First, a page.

Scroll to the bottom of this page for local voter information, and visit Voter’s Edge to see your Berkeley ballot. If you think this resource is handy, please share it with your networks, through social media and email.
Candidate descriptions below, in italics, reflect the ballot order and ballot designation. All opinion pieces — regardless of author or subject — appear in a separate section near the bottom of this post. The links in the italics intros pull up past Berkeleyside coverage related to the candidates.
Click the following links to jump to the section of interest.
- Candidate forums and side-by-side comparisons
- The mayoral race
- District 2: West Berkeley
- District 3: South Berkeley
- District 5: North Berkeley
- District 6: Northeast Berkeley
- School Board
- Rent Board
- Ballot measures
- Campaign finances
- Opinion pieces
- General information
- Other resources
Now dive on in. … Continue reading »
It’s simple – we need Moore. We are facing both good times and challenging times, and that is a moment when civic experience matters. We need to reelect Darryl Moore for Berkeley City Council, District 2. When divisive politics and meaningless soundbites rule the airwaves, turning people against one another, we need a leader who will focus on the core issues for our neighborhoods to create a stable, progressive, inclusive, and positive community that will grow and succeed in … Continue reading »
In Berkeley, it’s sometimes easy to feel like our local politics are immune to the kind of cronyism and monied influence that afflicts most localities. After all, we like to think of ourselves as a well-informed, progressive city. We opposed Citizen’s United. We want money out of politics . . . Bernie Sanders did very well here in the primary…so we would never vote for people or ballot measures that have been bought by corporate, big monied special interests.
Or would we?
Sadly, Big Money has arrived in Berkeley – in the form of Big Development – and more than ever before, they are busy trying to buy this election. Berkeley voters deserve to know which candidates and campaigns are being influenced – bought – by huge infusions of cash from those whose only interest in Berkeley is to maximize their own profits. These folks do NOT have the community’s best interests at heart, or in mind, but they are pouring cash in right now: developers, landlords and the consultants who depend on them to make a living, as well as national, state and local political action committees (PACs). … Continue reading »
The people who run the center for providing Berkeley’s homeless services (the HUB) write on their website: “Since 1970, Berkeley Food and Housing Project has been a compassionate provider of homeless services.”
Forty-six years! The plight of Berkeley’s homeless is arguably the worse for all that time and effort. Isn’t it time to try a different approach?
Berkeley passed an emergency shelter ordinance almost a year ago, then sat on its collective bureaucratic fanny for the entire spring and summer. So here we are once more, with the homeless facing rain, wind, and cold with nowhere to go. Isn’t it time to try a different approach?
We know how to end homelessness – provide people with homes. We know what homeless people want – a roof over their heads; a secure room or two; no one kicking them out after a night or three. Or twenty. Just what anyone wants – a place to call their own. Isn’t it time to try it? … Continue reading »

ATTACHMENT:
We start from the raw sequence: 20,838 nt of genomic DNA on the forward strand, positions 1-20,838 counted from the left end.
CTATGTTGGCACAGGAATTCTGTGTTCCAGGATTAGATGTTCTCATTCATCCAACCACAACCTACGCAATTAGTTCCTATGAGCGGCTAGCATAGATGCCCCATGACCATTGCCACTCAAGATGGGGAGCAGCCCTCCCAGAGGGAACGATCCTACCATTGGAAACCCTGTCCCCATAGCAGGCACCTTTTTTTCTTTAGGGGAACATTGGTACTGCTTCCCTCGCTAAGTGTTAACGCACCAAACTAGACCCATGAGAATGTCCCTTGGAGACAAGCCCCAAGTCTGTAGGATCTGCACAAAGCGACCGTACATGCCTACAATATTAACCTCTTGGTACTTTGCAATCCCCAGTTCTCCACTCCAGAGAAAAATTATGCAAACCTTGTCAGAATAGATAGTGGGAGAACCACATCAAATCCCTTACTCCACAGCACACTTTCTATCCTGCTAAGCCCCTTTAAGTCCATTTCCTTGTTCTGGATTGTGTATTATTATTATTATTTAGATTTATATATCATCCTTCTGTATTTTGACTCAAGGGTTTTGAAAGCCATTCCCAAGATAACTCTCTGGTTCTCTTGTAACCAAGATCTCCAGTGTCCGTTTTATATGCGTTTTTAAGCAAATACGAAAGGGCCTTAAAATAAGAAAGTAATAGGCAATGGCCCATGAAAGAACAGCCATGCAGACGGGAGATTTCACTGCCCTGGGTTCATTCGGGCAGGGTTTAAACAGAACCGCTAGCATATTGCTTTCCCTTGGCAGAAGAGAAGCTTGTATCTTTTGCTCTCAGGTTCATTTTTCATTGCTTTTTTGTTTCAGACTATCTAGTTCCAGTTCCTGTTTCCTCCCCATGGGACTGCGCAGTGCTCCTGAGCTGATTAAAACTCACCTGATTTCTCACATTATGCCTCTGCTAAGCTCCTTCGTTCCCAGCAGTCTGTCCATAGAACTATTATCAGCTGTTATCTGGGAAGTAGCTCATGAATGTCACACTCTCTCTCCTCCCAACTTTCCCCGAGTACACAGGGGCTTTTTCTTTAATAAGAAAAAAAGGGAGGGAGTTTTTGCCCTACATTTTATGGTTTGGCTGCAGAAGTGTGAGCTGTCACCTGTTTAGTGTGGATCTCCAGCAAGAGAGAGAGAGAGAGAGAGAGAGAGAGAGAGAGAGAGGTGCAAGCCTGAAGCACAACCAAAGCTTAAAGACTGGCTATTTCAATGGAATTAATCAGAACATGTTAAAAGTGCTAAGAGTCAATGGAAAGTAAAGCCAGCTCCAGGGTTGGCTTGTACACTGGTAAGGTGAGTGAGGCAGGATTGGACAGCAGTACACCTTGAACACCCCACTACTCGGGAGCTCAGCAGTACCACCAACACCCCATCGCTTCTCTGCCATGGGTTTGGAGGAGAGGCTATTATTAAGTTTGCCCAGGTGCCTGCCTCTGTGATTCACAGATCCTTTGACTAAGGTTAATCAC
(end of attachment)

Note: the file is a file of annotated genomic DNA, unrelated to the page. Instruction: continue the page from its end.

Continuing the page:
I’ve been living in Berkeley since 1967, then as an entering freshman at the University of California. I attended Cal through the Oakland Induction Center protests, People’s Park, was tear gassed on my way to class, and was among the first graduating class of CNR (Conservation of Natural Resources). In 1976, I opened The Focal Point on Ashby, and have enjoyed living in this wonderfully diverse, and at times, “quite nuts” city. I wouldn’t want to live anywhere else.
It takes a special person to lead Berkeley – it is unique. Most of us have a strong opinion or 10 to share, and therefore, building consensus is an art form. That’s why I strongly support the candidacy of Laurie Capitelli to be our next Mayor. I’ve known Laurie for more than 25 years. We have worked together on the renovation/operation of the Elmwood Theater, collaborating with the City of Berkeley and the community after a fire that caused great damage to the property. We worked with city staff, Mayor Loni Hancock and community leaders to save a city landmark, volunteering countless hours to save the theater, which today provides us with some of the finest films, many independently made. … Continue reading »
Open letter to my neighbors whom were unable to meet Laurie Capitelli at a house event we hosted:
Until last night, I was undecided. I had known nothing substantial about our two candidates. (This is really a two-horse race.) Two weeks prior I went to a house party for Jesse Arreguin. Some of my neighbors, whom I respect, support Jesse, and I came away from that meeting with a somewhat positive feeling about him, although I felt he was also a bit slippery. My wife and I decided we should meet and question Laurie Capitelli. Last night, we hosted a house party where he came to answer questions.
Laurie impressed me as wise, a realist, and an intellectual progressive. He is sincere in his positions. He has a record showing that he understands that advancement of a progressive agenda occurs with compromise. More than anything, I was impressed with how thoughtful, intelligent, and deep his knowledge on each of the issues was, and how well he understood the complexities of city policies and important issues. I also noticed how he listened to people. (I did not get the same feeling from Jesse.) … Continue reading »